Professor Paul Glasziou, the Australian-based global authority on evidence in healthcare, today called for action to stem a growing tide of overtesting, overdiagnosis and overtreatment, saying ‘classifying people as diseased when they don’t have anything that would ever cause them a problem, is a growing problem in medicine.’
In an interview with the The Recommended Dose podcast, Professor Glasziou warned that the new wave of genetic testing could be a ‘looming disaster’ and that ‘the world is very unprepared for this’.
Professor Glasziou is director of the Centre for Research in Evidence-Based Practice at Bond University on the Gold Coast, where he is also a regular surfer.
‘There are some things where genetic tests will help – the BRCA1 breast cancer gene is one example, because it’s a very strong predictor,’ Professor Glasziou told The Recommended Dose, which is funded by Cochrane Australia. ‘But I think our problem is going to be that we will end up with lots of pretty weak predictors, and that means everyone will have this slightly elevated risk and we don’t know how to deal with the labelling that that entails… and that slightly increased risk in everybody.’
‘So I feel like the world is very unprepared for this at the moment, but it’s a looming disaster for medicine if we start doing lots of genetic testing we discover that you’ve got raised risk for 50 out of the 5000 diseases and you don’t actually know what to do with all that information except worry about it.’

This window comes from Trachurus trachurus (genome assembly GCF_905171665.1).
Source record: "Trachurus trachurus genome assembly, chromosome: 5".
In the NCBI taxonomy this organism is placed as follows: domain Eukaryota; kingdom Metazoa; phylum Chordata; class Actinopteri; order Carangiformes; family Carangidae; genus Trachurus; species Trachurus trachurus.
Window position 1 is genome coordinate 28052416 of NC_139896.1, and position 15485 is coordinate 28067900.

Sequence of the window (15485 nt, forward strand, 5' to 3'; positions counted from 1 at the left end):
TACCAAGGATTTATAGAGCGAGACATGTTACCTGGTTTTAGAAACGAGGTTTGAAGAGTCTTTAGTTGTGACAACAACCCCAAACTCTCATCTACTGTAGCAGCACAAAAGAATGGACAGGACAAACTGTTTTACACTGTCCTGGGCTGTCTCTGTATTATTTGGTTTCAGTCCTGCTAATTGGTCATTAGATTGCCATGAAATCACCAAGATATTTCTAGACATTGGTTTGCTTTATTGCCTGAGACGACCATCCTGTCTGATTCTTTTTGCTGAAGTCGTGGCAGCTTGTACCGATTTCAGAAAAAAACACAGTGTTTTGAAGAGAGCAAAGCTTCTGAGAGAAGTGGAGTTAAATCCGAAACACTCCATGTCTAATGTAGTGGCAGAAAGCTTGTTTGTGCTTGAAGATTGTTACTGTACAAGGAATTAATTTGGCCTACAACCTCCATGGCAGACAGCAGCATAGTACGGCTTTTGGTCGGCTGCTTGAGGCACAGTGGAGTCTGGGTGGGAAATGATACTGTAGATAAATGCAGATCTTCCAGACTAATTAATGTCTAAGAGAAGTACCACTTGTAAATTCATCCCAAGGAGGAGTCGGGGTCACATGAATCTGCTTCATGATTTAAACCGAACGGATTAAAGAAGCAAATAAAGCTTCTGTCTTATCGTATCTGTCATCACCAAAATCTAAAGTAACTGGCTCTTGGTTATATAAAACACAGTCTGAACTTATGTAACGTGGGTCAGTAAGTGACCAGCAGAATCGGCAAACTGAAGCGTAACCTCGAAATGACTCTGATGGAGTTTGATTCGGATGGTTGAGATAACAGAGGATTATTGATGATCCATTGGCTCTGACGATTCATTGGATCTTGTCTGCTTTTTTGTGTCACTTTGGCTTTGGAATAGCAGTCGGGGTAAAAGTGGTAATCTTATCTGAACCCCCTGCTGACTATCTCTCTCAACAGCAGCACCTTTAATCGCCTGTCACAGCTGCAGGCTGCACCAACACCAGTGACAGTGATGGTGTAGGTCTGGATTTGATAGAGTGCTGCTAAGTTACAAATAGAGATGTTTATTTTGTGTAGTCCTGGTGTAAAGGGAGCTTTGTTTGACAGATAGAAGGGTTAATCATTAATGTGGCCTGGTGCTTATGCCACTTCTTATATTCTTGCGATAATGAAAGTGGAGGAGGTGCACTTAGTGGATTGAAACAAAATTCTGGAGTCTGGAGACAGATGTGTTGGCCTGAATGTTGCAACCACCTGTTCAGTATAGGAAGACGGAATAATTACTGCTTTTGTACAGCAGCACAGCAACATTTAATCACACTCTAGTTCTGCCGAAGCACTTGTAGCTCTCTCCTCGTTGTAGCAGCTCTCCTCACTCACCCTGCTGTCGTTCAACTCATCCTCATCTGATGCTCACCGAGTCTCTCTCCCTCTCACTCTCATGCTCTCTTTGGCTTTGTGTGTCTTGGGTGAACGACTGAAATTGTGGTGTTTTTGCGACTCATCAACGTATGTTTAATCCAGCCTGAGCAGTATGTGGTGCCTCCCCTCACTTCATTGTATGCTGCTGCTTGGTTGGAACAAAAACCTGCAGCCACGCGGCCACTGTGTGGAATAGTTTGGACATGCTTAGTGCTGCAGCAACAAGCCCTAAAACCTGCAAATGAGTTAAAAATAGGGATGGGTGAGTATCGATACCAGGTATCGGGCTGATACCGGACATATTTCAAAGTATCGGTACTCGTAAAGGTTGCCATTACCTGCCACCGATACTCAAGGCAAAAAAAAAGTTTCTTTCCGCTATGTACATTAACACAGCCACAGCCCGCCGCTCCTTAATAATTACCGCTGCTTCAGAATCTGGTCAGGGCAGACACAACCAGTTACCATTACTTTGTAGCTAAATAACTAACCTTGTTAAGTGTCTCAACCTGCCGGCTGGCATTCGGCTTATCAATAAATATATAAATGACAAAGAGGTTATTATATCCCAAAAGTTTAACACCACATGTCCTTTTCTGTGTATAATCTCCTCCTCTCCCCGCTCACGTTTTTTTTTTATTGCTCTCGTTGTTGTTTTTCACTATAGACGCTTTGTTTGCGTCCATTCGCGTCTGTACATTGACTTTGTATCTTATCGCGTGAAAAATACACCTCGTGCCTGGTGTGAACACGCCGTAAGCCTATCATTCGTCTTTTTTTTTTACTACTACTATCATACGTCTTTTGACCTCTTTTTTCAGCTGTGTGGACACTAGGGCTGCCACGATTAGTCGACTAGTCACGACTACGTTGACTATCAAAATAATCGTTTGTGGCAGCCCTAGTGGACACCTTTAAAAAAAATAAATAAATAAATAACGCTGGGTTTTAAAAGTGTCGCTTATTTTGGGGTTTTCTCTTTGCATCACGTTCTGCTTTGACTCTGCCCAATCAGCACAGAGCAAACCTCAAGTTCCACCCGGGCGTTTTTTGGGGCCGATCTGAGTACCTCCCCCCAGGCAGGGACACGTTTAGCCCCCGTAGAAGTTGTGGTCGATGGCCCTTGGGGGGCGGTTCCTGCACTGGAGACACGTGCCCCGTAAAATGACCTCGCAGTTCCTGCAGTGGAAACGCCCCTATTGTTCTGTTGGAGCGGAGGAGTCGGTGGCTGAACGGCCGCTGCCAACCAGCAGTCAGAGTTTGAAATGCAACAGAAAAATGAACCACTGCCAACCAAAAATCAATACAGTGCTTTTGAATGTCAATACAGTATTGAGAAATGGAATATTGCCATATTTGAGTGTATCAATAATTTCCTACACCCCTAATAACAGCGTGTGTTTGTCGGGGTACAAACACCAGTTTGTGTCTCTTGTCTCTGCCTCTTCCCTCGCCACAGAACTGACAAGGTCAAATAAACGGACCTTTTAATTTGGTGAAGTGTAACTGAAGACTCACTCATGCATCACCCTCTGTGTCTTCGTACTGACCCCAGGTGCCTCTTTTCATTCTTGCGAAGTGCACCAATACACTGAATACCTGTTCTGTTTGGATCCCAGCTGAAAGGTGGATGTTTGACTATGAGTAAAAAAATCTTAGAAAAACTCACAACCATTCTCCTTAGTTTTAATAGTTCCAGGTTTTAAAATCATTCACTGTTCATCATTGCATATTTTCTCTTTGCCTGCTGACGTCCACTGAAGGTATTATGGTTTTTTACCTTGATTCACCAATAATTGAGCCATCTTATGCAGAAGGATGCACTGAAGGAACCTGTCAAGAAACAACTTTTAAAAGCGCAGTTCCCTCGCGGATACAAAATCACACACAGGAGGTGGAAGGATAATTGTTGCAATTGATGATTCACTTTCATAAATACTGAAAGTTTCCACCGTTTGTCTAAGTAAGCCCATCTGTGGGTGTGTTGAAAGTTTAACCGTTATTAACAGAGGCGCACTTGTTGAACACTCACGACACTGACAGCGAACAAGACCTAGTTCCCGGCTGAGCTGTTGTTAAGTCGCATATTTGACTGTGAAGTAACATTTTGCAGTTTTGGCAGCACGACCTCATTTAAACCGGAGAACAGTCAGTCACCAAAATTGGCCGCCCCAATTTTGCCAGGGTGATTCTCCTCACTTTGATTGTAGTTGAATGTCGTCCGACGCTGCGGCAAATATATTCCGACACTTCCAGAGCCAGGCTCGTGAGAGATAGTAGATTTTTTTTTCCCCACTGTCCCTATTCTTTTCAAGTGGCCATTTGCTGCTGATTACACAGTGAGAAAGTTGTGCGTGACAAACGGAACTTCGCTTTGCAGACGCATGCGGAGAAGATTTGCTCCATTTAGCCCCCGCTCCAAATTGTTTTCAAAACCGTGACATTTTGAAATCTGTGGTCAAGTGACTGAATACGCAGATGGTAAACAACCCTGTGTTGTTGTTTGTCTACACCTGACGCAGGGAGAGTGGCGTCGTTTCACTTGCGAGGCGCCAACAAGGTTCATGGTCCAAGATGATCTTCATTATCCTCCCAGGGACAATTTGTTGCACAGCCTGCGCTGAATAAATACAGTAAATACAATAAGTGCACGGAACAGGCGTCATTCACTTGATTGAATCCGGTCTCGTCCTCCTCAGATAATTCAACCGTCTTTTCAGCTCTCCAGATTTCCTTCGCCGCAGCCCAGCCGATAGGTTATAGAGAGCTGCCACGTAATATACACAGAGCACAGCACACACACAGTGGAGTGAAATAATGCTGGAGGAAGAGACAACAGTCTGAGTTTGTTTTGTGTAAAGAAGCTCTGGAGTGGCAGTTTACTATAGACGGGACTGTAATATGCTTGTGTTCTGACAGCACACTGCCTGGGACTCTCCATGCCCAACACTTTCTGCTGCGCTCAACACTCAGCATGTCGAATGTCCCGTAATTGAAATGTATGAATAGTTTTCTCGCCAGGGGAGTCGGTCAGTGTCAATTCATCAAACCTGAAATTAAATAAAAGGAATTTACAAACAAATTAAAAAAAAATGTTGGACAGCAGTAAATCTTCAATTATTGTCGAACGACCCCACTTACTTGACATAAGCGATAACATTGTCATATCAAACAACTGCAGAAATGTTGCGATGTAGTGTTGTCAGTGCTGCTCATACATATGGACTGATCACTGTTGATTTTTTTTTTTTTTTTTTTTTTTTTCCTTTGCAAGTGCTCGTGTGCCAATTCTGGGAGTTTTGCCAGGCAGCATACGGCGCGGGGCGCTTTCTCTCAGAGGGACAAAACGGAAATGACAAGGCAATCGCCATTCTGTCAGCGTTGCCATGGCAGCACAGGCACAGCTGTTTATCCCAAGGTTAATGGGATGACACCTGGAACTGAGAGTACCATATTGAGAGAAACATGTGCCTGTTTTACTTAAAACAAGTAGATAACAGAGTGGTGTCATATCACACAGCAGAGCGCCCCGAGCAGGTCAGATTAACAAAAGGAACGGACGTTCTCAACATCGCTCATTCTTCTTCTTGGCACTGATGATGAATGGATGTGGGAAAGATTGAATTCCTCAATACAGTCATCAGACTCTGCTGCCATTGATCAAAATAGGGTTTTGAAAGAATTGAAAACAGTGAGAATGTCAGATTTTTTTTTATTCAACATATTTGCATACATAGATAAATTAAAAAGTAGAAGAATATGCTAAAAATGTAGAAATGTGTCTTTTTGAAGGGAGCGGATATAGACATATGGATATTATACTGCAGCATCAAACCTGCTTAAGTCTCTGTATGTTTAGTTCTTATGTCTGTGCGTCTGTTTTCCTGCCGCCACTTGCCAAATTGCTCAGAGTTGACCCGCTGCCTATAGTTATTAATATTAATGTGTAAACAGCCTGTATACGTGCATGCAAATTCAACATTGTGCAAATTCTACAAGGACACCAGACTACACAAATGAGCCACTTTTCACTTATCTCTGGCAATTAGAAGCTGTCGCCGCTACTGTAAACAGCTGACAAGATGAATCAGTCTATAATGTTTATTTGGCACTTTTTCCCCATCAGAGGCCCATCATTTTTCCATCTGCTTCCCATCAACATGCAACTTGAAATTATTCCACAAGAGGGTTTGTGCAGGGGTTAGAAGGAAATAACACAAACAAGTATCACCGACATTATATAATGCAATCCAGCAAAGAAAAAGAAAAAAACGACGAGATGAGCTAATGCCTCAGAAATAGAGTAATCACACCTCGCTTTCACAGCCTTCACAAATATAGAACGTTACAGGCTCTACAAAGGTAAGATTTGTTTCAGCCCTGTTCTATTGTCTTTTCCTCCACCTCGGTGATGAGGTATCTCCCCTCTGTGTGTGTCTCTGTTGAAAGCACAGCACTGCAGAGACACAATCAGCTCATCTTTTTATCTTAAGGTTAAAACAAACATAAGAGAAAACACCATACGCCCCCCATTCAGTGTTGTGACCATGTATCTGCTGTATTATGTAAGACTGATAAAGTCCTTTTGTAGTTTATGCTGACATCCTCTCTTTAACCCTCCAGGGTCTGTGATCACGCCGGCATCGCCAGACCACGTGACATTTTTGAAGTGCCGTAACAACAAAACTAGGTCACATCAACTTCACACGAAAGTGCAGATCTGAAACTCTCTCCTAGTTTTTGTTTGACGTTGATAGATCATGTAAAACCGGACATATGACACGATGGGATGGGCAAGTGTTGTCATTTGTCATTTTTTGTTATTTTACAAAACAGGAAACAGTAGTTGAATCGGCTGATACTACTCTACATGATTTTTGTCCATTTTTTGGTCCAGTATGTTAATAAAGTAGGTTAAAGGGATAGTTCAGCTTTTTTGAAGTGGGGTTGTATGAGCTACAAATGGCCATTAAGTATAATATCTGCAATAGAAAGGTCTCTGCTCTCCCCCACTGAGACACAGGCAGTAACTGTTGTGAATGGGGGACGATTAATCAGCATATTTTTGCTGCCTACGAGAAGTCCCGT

Professor Glasziou acknowledges that for many the issue of overdiagnosis and overtesting can be difficult to accept given the prevailing doctrine in medicine for generations has been that early detection is the best medicine. ‘For everyone it’s intuitive that early detection should be better – that more information should always be better – but I the overdiagnosis pattern teaches us that earlier isn’t better.’
He also says there’s a growing global awareness of this critical issue and that health professionals from all of the disease areas, consumer groups, government bodies and groups like the Australian Cancer Councils that this is a real issue and something must be done to recognise and address the issues of overdiagnosis, overtesting and overtreatment.
Professor Glasziou nominates winding back the number of tests, changing our definition of diseases and increasing shared decision making as important steps to containing the problem- as well as finding doctors who are interested in evidence. And he cautions that we must accept a degree of uncertainty in health care.
‘We have to live with a degree of uncertainty… it’s that seeking to resolve all uncertainty that leads us I think to leads us to the overtesting and the overdiagnosis. We feel like we must be able to find an answer if we just do all the imaging and all the blood tests possible and what you’ll end up with is a lot of false positives that will lead you down the wrong path’.
The Podcast host is the globally respected researcher and journalist Dr Ray Moynihan, a senior research fellow at Bond University.
You can also hear The BMJ's Editor-in-Chief Fiona Godlee and leading US psychiatrist Allen Frances in conversation with Ray on episodes one and two, talking respectively about the need for much greater independence between doctors and drug companies and the increasing overdiagnosis of everyday life experiences and emotions as mental health conditions.